Voters in Illinois and New Jersey passed transportation tax “lockbox” measures to prohibit state lawmakers from diverting transportation user fee revenue to non-transportation uses. Maine approved a statewide transportation bond issue for $100 million and Rhode Island voters approved $70 million in bonds for port investment.

In Washington state, voters approved a 25-year, $54 billion revenue package that would support expanding Sound Transit light rail and bus routes. The package included a bond issue and adjustments in property, sales and motor vehicle taxes.

In Missouri, a statewide initiative to increase the state’s cigarette tax to raise an estimated $100 million annually for transportation investments failed. Voters in Georgia approved local sales tax increases that would raise nearly $4 billion for road and transit projects in the metropolitan Atlanta area.

Earlier this year, voters approved 76 of 81 transportation funding measures—or 93 percent—of initiatives on primary ballots.

Overall, voters approved 74 percent of transportation ballot initiatives in 2016. This is in line with the 10-year average rate of 74 percent. In the last two presidential elections, voters approved 77 percent (2012) and 76 percent (2008) of transportation funding measures.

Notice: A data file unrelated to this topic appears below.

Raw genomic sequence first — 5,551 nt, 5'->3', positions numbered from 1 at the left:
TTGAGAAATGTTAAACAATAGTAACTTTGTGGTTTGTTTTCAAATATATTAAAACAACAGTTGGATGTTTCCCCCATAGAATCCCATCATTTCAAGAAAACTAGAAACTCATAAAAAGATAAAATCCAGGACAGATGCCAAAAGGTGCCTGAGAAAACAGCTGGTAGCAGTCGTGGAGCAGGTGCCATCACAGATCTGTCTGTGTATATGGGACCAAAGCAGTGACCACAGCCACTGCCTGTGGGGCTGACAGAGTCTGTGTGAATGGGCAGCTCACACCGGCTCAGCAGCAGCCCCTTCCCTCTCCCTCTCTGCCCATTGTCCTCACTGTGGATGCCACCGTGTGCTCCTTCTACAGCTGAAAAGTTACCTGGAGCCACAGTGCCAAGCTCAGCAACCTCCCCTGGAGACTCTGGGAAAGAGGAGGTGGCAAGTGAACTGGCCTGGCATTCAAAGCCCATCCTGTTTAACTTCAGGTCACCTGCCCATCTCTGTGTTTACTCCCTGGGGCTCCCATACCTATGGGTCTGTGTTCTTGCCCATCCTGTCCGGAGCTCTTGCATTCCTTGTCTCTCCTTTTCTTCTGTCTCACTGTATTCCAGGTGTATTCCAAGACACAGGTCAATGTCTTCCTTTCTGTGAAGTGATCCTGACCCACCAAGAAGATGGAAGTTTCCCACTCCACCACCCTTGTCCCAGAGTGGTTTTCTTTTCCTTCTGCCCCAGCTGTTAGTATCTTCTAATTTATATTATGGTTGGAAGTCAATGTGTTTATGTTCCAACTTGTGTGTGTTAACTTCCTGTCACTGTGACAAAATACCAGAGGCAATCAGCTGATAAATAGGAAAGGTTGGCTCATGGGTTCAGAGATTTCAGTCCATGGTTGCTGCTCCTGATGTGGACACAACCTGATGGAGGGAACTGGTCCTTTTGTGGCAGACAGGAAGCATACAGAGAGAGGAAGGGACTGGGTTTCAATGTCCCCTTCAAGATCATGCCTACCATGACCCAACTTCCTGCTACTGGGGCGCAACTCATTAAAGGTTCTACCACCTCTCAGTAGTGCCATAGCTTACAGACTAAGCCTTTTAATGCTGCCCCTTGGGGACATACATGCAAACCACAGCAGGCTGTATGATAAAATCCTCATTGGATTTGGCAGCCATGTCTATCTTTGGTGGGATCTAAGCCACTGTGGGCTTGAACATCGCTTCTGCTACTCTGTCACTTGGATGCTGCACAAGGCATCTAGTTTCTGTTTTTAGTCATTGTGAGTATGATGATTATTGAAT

The complete report and an interactive map showing the state-by-state results can be found at www.transportationinvestment.org.

ARTBA President & CEO Pete Ruane Statement on the Election of Donald Trump

fa4ca536-14f6-4df1-83e2-ca3527905984American Road & Transportation Builders Association (ARTBA) President & CEO Pete Ruane issued the following statement about the election of Donald Trump:

Pete Ruane

Pete Ruane

“President-elect Trump will have a ‘can do’ industry as his partner in rebuilding and expanding the nation’s transportation infrastructure to make it again second to none. Give us the proper resources and the new jobs and innovative solutions will take off.

“Republicans in Congress should heed the call of their party’s leader and make urgently-needed improvements of national infrastructure networks a top priority in early 2017.

“Despite a highly partisan political environment, Republicans and Democrats have routinely worked in a bipartisan manner to support infrastructure legislation. All sides should view a long-term infrastructure package as an opportunity for the two parties to come together and make meaningful progress for the American people.”